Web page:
What fruits/veggies are safe and not safe for horses?
Title pretty much says it all.... I know horses can eat bananas, grapes, and so on. What else can be fed SAFELY and what can not be fed to horses? I heard once that peaches and cherries were poisonous - is this true? What about stuff like Squash? Beans? Nuts? What else is good/bad? Just wondering if there is anything I have sitting around here that would be a good treat or just something different for them to nibble on here and there.
I've been feeding mine watermelon rind for years. He is crazy about it. I give him half the watermelon one day, and the other half the next. I chop the whole thing up into bite-sized pieces and put the whole mess in a huge bucket so the juice can run out of his mouth and into the bucket for slurping after the pieces are gone. This entertains him for a long time.
My horse is no good at eating various vegetable scraps: he won't eat lettuce, raw asparagus, or cooked corn. But he loves grapes, watermelon, bread, raw pasta, cooked popcorn, and corn chips.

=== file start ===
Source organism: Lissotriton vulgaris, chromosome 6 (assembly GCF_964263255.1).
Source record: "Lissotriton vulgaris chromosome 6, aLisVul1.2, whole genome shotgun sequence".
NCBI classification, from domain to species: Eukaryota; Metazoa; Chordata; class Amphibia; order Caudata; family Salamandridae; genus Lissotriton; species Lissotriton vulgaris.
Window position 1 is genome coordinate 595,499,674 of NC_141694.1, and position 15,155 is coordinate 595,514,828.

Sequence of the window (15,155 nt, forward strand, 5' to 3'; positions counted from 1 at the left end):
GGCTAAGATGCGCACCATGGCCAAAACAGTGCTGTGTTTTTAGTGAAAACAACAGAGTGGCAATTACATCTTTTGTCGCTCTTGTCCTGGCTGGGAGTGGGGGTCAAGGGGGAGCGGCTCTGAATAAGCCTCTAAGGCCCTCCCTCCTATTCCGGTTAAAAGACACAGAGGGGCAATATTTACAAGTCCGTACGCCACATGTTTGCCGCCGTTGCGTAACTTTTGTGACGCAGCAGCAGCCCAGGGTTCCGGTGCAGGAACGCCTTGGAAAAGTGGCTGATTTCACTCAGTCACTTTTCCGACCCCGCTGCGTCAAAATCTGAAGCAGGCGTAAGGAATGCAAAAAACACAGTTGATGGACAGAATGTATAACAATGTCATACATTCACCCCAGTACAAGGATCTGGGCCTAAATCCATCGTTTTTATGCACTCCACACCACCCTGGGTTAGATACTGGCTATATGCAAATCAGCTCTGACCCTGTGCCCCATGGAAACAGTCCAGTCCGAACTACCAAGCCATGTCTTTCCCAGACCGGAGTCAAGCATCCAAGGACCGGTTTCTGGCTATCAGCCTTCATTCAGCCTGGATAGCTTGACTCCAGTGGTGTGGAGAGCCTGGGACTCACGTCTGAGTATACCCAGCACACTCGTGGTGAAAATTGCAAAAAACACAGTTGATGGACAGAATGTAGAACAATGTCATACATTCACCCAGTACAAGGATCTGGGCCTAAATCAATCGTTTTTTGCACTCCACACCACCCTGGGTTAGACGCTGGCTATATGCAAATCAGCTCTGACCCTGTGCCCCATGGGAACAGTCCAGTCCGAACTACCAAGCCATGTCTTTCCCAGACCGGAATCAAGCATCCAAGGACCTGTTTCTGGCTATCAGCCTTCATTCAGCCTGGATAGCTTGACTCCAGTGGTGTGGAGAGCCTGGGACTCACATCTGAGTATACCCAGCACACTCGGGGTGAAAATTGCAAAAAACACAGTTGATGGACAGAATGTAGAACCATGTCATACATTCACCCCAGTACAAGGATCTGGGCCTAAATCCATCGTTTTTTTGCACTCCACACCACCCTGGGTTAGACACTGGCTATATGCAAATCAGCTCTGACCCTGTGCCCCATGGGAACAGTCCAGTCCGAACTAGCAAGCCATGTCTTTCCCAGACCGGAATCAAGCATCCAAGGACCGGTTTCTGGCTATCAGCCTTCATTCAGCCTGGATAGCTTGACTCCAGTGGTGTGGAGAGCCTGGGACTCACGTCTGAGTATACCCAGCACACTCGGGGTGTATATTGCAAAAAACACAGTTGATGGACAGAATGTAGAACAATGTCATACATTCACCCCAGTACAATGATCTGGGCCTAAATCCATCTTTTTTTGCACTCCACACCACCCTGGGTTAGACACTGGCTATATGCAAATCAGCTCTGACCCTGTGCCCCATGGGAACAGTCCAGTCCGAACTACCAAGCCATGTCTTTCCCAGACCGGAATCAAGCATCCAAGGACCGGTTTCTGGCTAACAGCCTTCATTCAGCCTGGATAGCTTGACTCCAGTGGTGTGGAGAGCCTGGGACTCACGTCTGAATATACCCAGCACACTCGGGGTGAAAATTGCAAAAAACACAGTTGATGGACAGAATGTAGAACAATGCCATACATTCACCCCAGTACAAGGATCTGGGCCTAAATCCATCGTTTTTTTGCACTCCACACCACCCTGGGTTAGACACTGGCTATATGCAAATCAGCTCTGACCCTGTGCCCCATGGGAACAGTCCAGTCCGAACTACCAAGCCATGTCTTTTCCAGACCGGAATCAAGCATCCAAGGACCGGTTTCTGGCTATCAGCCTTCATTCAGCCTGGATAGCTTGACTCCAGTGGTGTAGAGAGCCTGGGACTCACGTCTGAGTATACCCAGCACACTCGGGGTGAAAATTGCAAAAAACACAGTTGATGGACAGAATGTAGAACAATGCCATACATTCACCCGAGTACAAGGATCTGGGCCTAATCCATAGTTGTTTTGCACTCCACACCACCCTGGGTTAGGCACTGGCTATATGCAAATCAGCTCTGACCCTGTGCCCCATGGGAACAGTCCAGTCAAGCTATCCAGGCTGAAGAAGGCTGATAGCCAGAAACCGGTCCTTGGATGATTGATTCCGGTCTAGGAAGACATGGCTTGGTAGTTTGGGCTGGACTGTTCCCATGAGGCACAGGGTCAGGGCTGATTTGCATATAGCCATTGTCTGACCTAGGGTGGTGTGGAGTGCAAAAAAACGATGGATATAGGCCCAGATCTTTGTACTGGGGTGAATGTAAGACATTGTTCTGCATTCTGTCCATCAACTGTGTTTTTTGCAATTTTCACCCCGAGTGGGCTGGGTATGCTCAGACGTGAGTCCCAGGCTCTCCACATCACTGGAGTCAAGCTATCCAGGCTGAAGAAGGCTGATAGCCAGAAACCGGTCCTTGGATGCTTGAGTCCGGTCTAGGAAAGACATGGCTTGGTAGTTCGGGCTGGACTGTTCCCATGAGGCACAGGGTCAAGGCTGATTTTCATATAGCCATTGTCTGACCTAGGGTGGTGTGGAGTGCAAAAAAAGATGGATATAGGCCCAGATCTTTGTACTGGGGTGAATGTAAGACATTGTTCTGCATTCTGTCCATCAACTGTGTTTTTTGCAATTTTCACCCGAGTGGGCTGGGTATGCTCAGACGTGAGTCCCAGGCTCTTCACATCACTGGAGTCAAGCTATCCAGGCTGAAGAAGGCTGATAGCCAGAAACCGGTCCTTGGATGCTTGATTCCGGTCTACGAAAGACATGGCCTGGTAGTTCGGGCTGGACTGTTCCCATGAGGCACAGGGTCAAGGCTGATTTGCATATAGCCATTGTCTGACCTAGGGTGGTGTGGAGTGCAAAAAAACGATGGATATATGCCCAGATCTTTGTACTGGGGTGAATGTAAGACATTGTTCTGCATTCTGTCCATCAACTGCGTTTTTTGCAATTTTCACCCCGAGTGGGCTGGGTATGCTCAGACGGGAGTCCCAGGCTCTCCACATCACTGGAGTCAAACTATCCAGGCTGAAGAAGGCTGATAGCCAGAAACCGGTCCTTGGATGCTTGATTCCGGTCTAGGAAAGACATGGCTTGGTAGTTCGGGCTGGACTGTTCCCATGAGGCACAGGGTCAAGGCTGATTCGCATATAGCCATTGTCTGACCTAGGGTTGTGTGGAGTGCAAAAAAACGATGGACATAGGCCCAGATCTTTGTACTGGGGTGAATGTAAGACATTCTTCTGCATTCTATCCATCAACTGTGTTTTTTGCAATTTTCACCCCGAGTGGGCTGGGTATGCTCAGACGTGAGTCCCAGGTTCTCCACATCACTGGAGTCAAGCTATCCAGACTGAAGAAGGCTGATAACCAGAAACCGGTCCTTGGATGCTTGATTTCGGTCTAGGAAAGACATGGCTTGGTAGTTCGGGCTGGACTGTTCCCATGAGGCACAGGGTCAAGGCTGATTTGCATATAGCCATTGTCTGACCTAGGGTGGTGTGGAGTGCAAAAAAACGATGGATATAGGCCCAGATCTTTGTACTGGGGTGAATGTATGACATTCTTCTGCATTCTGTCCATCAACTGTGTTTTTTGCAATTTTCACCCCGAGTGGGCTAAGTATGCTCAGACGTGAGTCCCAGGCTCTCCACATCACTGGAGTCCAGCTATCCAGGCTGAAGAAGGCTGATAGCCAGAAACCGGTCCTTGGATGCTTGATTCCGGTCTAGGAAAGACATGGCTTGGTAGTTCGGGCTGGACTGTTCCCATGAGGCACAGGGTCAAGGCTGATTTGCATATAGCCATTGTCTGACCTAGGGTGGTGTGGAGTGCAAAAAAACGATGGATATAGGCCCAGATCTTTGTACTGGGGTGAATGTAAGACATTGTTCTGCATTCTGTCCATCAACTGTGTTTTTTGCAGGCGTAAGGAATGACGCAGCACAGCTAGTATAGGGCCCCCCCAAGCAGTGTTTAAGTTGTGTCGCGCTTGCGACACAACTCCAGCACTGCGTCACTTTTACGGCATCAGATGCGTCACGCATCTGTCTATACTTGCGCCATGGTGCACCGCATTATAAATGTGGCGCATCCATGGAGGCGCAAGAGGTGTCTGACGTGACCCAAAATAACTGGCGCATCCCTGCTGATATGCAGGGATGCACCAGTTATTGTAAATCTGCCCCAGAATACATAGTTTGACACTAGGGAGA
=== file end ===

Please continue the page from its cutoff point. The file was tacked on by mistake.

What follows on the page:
Lettuce is bad for rats, mice, rabbits, guinea pigs, etc... It gives them diarrhea so I would be wary about giving to horses as a treat?
um... avocado is poisonous to birds, onion to dogs,
Having a bit of a brain blank at the moment.. I would like to know if peanuts are ok for horses for a treat? My gelding loves salty potato crisps and I reckon he's probably like a handful of peanuts too.
6. Special Horse Treats
7. Sugar cubes
9. A couple of simple butter cookies
12. Watermelon Rind
16. Chocolate (in moderation and not plain...in a cookie or someting)
18. Jellly/jube Lollies (In moderation)
19. Crisps (in Moderation)
20. Kiwi Fruit
44. Sweet potatoes